Wow! I swear Mr. Wynne, you are honestly the re-incarnation of Richard Pryor, Bill Hicks, and Bob Newhart (I know he’s not dead, but AHAHAHAHAHAHAHA isn’t that funny that I made such an odd reference?

    You want to talk about games that last for more than a few days? How long does a standard baseball game last? And answer me this… at which time do the players run more: during an entire baseball game or to and from the dugout between innings?

    Yeah, and what’s with those crazy goalies who wear the different colored jerseys? Isn’t that so bizarre?! Speaking of which… what’s with those crazy hockey goaltenders who wear that “mask”? And what about that “libero” on the volleyball court… is that player even aware that they’re wearing a different color than the rest of their team?

    And you’re right, Mr. Wynne… those darned 70 soccer “players” on the field (not 22 total like American “football”) run around so “willy-nilly” up and down the field so aimlessly because they’re not involved in every play that happens. This is true. I concede this fact. Unlike those American “football” players who run pass routes when the quarterback clearly hands the ball off to the fullback… those guys clearly have a purpose.

    And isn’t it bizarre to call that tournament that happens every four years the “world cup”? Wouldn’t that imply that every country in the world tries to qualify for the final 32 teams and therefore the winner is the best soccer team in the world? Thank heavens we have a much simpler system here in the U.S. If we win the playoffs in a domestic league that only we play in (Canada counts) we’re the “World Champions” (just don’t mention the World Baseball Classic or the disgraceful men’s basketball team at the Olympics)!

    And those fans! Those… those HOOLIGANS!!! Those crazy people who start fires and riot in the streets when their teams win the championship (just don’t mention those Maryland women’s basketball fans who felt the need to celebrate with bonfires).

    Frankly Mr. Wynne, I don’t even care that your article is offensive to anyone with a clue who respects soccer. What offends me the most is that this article isn’t even clever in its humor. If you want to make fun of soccer make fun of the fact that players play for 45 minutes straight without a break… or that they don’t get 5 timeouts during the last minute of a game to make sure they get that final shot off… or that if you fail at scoring when you’re on offense, you get to take a break while 11 new people come on the field to play defense—oh wait… these are all things that make soccer players great.

    I can just imagine your next article already: I watched a Spanish soap opera for about 8 minutes the other day… I swear, those people are speaking a different language or something!

  • http://jswynne.typepad.com/gropes/ JIm Wynne

    Shawn:

    May I assume that you didn’t care for the piece?

  • Jeff

    Man, that was one of the WORST attempts to make soccer funny that I have ever read in my entire life. How long did it take you to come up with this drivel? If you had actually watched 10 minutes of a game I would have expected something better than that. Can I have my minute and a half back?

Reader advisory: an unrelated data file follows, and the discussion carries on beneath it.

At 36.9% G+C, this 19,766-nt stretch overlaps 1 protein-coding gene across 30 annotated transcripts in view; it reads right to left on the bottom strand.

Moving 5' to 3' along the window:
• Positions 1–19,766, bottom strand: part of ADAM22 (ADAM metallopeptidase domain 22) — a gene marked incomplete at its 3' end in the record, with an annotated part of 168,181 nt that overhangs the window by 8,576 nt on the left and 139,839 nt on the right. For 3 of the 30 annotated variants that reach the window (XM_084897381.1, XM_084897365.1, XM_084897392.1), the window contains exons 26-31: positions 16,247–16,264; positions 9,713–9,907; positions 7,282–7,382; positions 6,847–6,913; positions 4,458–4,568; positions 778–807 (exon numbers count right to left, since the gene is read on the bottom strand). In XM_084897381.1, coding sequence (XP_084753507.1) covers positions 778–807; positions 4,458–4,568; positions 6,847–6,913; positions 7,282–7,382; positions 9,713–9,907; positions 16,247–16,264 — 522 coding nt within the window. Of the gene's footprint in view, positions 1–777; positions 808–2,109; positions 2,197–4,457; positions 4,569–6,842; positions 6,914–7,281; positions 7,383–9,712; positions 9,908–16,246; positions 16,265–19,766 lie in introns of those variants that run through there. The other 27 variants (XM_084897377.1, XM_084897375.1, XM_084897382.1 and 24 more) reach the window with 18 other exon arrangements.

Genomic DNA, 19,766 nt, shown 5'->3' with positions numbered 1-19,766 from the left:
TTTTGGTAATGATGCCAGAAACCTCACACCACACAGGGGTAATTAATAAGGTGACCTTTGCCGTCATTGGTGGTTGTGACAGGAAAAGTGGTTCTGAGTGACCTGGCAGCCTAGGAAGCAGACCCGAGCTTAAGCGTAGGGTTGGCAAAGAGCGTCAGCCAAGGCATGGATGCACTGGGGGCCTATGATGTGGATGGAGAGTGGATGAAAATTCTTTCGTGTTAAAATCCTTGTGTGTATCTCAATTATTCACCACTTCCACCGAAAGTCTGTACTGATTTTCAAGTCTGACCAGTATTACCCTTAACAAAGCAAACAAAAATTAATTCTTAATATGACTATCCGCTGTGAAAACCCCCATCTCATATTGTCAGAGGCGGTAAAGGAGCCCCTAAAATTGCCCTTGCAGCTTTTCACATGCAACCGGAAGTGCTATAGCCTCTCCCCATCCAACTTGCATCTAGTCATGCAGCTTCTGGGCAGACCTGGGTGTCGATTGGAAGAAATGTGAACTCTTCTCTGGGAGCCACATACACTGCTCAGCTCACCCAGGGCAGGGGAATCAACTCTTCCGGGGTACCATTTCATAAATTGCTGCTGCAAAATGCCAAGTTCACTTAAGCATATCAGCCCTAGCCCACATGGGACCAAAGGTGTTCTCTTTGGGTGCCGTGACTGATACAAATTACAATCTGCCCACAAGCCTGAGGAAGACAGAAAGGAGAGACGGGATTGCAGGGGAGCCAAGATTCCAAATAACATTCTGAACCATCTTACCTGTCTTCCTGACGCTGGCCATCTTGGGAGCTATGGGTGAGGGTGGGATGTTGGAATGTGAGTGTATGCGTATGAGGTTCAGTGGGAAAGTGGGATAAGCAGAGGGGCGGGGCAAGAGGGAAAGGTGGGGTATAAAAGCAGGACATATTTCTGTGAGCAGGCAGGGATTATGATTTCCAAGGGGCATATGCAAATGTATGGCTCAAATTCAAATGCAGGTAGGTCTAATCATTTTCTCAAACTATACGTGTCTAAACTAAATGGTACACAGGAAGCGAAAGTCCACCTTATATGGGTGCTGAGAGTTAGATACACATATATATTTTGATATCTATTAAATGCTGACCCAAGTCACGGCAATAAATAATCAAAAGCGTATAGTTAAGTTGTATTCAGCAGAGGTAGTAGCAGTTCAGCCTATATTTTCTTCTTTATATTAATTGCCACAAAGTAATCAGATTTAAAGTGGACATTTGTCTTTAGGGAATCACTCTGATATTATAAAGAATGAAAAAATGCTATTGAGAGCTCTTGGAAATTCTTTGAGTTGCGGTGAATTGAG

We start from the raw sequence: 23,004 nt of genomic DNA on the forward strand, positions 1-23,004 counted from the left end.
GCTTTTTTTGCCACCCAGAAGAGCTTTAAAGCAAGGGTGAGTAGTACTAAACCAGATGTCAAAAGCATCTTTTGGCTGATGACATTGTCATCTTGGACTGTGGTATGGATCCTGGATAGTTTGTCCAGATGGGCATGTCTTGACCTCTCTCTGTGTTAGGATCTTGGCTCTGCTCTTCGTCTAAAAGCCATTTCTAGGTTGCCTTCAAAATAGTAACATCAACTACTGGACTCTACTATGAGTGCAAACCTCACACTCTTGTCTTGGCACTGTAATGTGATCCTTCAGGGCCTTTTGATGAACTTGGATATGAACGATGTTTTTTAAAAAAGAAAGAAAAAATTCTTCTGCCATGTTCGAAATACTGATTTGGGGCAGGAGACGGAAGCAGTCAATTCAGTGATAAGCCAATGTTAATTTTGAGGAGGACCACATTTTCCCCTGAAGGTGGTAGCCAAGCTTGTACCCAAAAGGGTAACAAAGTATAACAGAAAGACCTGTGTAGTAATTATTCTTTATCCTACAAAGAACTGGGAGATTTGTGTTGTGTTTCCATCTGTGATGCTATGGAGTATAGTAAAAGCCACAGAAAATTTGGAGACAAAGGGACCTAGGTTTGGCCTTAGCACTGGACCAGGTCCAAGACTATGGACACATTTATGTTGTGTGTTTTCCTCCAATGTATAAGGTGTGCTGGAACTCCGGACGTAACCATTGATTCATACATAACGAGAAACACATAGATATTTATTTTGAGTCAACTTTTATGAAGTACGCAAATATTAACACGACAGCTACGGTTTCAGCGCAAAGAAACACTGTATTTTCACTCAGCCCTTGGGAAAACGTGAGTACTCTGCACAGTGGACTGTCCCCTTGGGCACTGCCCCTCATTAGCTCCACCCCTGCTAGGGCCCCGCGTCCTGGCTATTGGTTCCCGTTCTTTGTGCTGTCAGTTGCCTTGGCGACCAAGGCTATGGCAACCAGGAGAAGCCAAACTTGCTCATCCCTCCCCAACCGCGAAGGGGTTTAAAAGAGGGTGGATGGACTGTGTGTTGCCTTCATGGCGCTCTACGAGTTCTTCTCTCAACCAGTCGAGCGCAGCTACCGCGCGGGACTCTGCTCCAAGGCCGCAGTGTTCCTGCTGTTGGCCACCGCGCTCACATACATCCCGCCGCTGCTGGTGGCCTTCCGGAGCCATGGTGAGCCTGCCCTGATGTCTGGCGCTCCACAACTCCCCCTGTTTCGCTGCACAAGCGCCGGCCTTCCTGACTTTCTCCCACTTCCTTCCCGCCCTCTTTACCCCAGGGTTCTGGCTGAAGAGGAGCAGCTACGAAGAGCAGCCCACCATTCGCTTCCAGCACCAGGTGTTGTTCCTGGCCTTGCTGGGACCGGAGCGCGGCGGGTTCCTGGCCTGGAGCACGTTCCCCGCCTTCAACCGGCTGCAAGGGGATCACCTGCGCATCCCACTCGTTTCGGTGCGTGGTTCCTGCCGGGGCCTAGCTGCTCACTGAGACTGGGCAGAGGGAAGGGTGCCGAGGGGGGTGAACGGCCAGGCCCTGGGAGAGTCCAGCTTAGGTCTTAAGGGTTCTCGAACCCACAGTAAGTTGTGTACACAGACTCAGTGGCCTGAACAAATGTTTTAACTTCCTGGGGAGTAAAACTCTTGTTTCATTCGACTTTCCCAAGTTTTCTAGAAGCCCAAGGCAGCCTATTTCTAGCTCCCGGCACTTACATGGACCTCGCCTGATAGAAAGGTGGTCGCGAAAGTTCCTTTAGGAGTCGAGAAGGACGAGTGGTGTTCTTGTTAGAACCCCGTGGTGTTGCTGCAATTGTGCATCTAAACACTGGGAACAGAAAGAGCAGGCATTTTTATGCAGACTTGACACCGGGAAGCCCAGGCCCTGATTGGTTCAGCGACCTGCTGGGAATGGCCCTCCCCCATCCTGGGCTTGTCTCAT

• http://wisdomandmurder.blogspot.com Lisa McKay

    Jim, apparently soccer fans have no sense of humor. Very funny piece!

  • http://www.worldcupblog.org Bob

    Soccer for Dummies is an appropriate title for this entry. Only dummies would find it amusing. It did make me hungry for some meatballs, though.

  • http://jswynne.typepad.com/gropes/ Jim Wynne

    Jeff:
    I said nearly ten minutes. It might have been more like six.

    Lisa:
    Thank you.

    Bob:
    Not amusing? I think it was Clever Beyond Measure

    And thank you all for taking the time to read and comment.

  • Andrew

    Wow, that was so amazingly witty I don’t think I’ll ever be able to experience the sensation of humor again, having burnt myself out of funniness. You really showed soccer playing pansies how stupid they are with that incredible, in depth, well researched article. My one piece of constructive criticism is that you probably could have made this shorter. I think the entire article, actually, could have been said in one sentence: “Soccer is teh ghey.” I can’t wait until your next article, entitled “Asian People Smell Funny.”

  • dmolsen

    Interesting “view” of soccer. It was actually delivered in a slightly original, creative way instead of just the normal run out of “soccer suks” cliches. So kudos for that.

  • mario

    i’ve been playing and following soccer for many, many years. as a player and admirer of the sport, i thought the article was actually pretty funny. as a native spaniard, i still think the article is pretty funny. i really liked the part about the uncle’s blue car. i’m still laughing about that. seriously. anyway, muy funny.

  • V.

    I thought the article was not all that funny, I don’t really understand much about soccer, but it is part of my culture and I find your article just plain disrespectful… not funny. When you make fun of soccer you have to be a little bit more witty than that. Not to mention that making fun of football is ten times easier than making fun of soccer.

  • Kris

    VIVA FUTBOL!!!!!
    At least you wont be taking up space in the stadium!!

  • http://jswynne.typepad.com/gropes/ Jim Wynne